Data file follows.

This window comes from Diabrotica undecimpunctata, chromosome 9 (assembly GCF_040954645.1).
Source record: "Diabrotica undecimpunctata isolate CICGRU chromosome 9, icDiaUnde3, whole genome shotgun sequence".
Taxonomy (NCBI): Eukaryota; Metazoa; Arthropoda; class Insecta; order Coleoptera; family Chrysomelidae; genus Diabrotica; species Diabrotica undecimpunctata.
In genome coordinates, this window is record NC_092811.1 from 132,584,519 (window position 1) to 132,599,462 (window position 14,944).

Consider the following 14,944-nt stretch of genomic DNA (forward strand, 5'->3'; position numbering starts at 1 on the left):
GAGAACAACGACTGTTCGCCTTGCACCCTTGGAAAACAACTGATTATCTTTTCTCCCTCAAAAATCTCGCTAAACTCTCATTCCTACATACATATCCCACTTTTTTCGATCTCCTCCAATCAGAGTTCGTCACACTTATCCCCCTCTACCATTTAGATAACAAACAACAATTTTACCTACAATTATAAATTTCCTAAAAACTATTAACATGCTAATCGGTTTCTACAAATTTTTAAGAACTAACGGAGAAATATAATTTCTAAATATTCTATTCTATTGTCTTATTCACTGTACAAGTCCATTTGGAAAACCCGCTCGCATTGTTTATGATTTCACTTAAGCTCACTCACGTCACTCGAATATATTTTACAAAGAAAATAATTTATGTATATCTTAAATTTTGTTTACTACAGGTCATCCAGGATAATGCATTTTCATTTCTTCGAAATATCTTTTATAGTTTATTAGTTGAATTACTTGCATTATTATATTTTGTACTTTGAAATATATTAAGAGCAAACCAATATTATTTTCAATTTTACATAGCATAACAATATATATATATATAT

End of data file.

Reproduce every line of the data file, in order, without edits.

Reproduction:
This window comes from Diabrotica undecimpunctata, chromosome 9 (assembly GCF_040954645.1).
Source record: "Diabrotica undecimpunctata isolate CICGRU chromosome 9, icDiaUnde3, whole genome shotgun sequence".
Taxonomy (NCBI): Eukaryota; Metazoa; Arthropoda; class Insecta; order Coleoptera; family Chrysomelidae; genus Diabrotica; species Diabrotica undecimpunctata.
In genome coordinates, this window is record NC_092811.1 from 132,584,519 (window position 1) to 132,599,462 (window position 14,944).

Consider the following 14,944-nt stretch of genomic DNA (forward strand, 5'->3'; position numbering starts at 1 on the left):
GAGAACAACGACTGTTCGCCTTGCACCCTTGGAAAACAACTGATTATCTTTTCTCCCTCAAAAATCTCGCTAAACTCTCATTCCTACATACATATCCCACTTTTTTCGATCTCCTCCAATCAGAGTTCGTCACACTTATCCCCCTCTACCATTTAGATAACAAACAACAATTTTACCTACAATTATAAATTTCCTAAAAACTATTAACATGCTAATCGGTTTCTACAAATTTTTAAGAACTAACGGAGAAATATAATTTCTAAATATTCTATTCTATTGTCTTATTCACTGTACAAGTCCATTTGGAAAACCCGCTCGCATTGTTTATGATTTCACTTAAGCTCACTCACGTCACTCGAATATATTTTACAAAGAAAATAATTTATGTATATCTTAAATTTTGTTTACTACAGGTCATCCAGGATAATGCATTTTCATTTCTTCGAAATATCTTTTATAGTTTATTAGTTGAATTACTTGCATTATTATATTTTGTACTTTGAAATATATTAAGAGCAAACCAATATTATTTTCAATTTTACATAGCATAACAATATATATATATATAT